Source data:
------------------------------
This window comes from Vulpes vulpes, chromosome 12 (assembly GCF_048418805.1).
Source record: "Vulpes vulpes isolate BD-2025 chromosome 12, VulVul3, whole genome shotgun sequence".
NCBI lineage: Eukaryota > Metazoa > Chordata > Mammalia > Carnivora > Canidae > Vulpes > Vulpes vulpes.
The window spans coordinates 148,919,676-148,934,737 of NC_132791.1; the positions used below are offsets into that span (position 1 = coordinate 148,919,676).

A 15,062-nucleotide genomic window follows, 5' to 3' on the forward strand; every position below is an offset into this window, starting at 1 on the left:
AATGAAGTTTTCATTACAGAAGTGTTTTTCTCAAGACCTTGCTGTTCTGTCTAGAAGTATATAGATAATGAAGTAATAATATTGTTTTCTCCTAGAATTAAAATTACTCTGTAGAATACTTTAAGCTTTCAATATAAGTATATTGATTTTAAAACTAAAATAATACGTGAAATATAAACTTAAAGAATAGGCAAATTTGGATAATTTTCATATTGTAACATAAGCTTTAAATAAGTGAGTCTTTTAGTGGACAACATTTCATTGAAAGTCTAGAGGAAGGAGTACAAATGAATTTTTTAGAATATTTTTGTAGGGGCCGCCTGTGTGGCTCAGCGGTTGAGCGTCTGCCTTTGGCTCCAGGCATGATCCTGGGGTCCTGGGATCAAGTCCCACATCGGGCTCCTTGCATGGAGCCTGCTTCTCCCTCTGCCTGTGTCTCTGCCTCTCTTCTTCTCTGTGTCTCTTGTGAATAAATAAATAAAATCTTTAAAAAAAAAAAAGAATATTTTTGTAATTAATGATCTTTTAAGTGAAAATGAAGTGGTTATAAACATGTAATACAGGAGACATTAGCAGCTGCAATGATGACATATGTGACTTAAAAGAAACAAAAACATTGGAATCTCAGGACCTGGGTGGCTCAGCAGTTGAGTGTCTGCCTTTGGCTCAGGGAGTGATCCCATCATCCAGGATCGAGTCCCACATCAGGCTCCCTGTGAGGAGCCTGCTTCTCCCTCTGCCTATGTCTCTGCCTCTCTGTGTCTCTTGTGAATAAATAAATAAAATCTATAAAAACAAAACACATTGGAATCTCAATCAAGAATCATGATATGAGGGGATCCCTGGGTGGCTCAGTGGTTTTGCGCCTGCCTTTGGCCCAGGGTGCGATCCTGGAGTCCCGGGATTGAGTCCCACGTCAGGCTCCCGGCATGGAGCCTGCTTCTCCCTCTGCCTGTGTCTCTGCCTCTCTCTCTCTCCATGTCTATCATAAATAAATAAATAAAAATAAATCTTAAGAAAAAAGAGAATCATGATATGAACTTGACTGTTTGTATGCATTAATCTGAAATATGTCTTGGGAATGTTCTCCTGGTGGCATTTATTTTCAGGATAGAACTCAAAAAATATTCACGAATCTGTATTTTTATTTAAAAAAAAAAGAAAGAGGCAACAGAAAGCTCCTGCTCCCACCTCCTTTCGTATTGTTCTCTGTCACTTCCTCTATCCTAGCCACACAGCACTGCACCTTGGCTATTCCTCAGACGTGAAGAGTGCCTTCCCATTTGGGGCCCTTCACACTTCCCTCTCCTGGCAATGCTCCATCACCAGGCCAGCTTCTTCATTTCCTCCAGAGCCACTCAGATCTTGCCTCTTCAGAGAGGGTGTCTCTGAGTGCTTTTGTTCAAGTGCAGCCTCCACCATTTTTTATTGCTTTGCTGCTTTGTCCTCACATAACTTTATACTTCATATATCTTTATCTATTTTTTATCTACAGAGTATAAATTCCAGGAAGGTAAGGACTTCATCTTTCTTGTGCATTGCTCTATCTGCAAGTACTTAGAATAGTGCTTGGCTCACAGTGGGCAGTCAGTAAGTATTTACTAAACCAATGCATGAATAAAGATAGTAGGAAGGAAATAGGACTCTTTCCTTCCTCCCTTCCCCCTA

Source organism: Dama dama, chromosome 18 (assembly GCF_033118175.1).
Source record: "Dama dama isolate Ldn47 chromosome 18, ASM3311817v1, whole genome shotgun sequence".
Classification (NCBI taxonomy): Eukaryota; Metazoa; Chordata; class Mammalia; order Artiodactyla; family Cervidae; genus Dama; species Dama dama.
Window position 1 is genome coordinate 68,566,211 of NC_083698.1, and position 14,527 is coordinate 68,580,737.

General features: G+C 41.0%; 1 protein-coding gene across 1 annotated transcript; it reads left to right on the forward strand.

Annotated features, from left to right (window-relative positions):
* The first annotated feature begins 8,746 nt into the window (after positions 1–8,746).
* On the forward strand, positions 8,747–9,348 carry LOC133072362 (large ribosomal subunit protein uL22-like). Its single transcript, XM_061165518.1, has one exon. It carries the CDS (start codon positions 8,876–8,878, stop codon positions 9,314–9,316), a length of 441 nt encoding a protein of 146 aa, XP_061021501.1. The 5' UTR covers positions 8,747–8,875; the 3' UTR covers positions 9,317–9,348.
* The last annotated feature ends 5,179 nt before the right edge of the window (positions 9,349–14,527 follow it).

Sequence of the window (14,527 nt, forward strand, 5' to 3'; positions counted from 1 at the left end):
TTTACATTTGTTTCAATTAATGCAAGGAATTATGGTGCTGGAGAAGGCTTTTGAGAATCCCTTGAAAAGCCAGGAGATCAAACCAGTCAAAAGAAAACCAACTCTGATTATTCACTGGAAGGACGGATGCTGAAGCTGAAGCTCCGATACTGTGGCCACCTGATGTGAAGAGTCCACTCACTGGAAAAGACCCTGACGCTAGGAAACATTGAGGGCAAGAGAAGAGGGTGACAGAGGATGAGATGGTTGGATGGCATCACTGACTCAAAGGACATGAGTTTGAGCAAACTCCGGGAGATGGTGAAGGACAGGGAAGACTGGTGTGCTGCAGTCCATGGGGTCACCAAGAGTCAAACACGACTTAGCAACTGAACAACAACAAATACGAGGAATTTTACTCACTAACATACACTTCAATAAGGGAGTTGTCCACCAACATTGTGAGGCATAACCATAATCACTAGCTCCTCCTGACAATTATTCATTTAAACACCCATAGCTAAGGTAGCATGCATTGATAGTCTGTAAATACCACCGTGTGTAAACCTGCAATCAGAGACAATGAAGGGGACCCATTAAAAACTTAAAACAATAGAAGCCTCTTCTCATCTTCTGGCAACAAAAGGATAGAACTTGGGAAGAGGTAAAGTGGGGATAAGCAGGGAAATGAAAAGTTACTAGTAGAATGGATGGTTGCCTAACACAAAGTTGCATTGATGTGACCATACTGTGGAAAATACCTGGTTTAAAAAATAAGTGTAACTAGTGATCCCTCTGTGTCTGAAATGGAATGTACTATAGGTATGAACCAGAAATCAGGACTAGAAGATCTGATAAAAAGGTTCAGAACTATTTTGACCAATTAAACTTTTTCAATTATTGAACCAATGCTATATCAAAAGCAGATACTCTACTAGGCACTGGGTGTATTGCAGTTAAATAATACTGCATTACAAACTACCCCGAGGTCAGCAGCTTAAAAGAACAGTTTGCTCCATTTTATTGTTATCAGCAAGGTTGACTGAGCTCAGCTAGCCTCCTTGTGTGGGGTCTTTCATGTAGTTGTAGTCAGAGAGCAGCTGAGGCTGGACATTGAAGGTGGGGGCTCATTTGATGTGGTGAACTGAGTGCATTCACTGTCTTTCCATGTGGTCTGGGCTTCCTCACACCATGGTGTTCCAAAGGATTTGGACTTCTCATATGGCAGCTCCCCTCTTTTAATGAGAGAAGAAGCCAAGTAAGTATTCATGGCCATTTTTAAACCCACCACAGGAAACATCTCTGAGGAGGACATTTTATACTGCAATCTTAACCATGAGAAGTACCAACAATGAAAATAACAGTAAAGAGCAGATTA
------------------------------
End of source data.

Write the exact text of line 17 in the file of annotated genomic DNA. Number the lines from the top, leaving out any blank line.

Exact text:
TTTACATTTGTTTCAATTAATGCAAGGAATTATGGTGCTGGAGAAGGCTTTTGAGAATCCCTTGAAAAGCCAGGAGATCAAACCAGTCAAAAGAAAACCAACTCTGATTATTCACTGGAAGGACGGATGCTGAAGCTGAAGCTCCGATACTGTGGCCACCTGATGTGAAGAGTCCACTCACTGGAAAAGACCCTGACGCTAGGAAACATTGAGGGCAAGAGAAGAGGGTGACAGAGGATGAGATGGTTGGATGGCATCACTGACTCAAAGGACATGAGTTTGAGCAAACTCCGGGAGATGGTGAAGGACAGGGAAGACTGGTGTGCTGCAGTCCATGGGGTCACCAAGAGTCAAACACGACTTAGCAACTGAACAACAACAAATACGAGGAATTTTACTCACTAACATACACTTCAATAAGGGAGTTGTCCACCAACATTGTGAGGCATAACCATAATCACTAGCTCCTCCTGACAATTATTCATTTAAACACCCATAGCTAAGGTAGCATGCATTGATAGTCTGTAAATACCACCGTGTGTAAACCTGCAATCAGAGACAATGAAGGGGACCCATTAAAAACTTAAAACAATAGAAGCCTCTTCTCATCTTCTGGCAACAAAAGGATAGAACTTGGGAAGAGGTAAAGTGGGGATAAGCAGGGAAATGAAAAGTTACTAGTAGAATGGATGGTTGCCTAACACAAAGTTGCATTGATGTGACCATACTGTGGAAAATACCTGGTTTAAAAAATAAGTGTAACTAGTGATCCCTCTGTGTCTGAAATGGAATGTACTATAGGTATGAACCAGAAATCAGGACTAGAAGATCTGATAAAAAGGTTCAGAACTATTTTGACCAATTAAACTTTTTCAATTATTGAACCAATGCTATATCAAAAGCAGATACTCTACTAGGCACTGGGTGTATTGCAGTTAAATAATACTGCATTACAAACTACCCCGAGGTCAGCAGCTTAAAAGAACAGTTTGCTCCATTTTATTGTTATCAGCAAGGTTGACTGAGCTCAGCTAGCCTCCTTGTGTGGGGTCTTTCATGTAGTTGTAGTCAGAGAGCAGCTGAGGCTGGACATTGAAGGTGGGGGCTCATTTGATGTGGTGAACTGAGTGCATTCACTGTCTTTCCATGTGGTCTGGGCTTCCTCACACCATGGTGTTCCAAAGGATTTGGACTTCTCATATGGCAGCTCCCCTCTTTTAATGAGAGAAGAAGCCAAGTAAGTATTCATGGCCATTTTTAAACCCACCACAGGAAACATCTCTGAGGAGGACATTTTATACTGCAATCTTAACCATGAGAAGTACCAACAATGAAAATAACAGTAAAGAGCAGATTA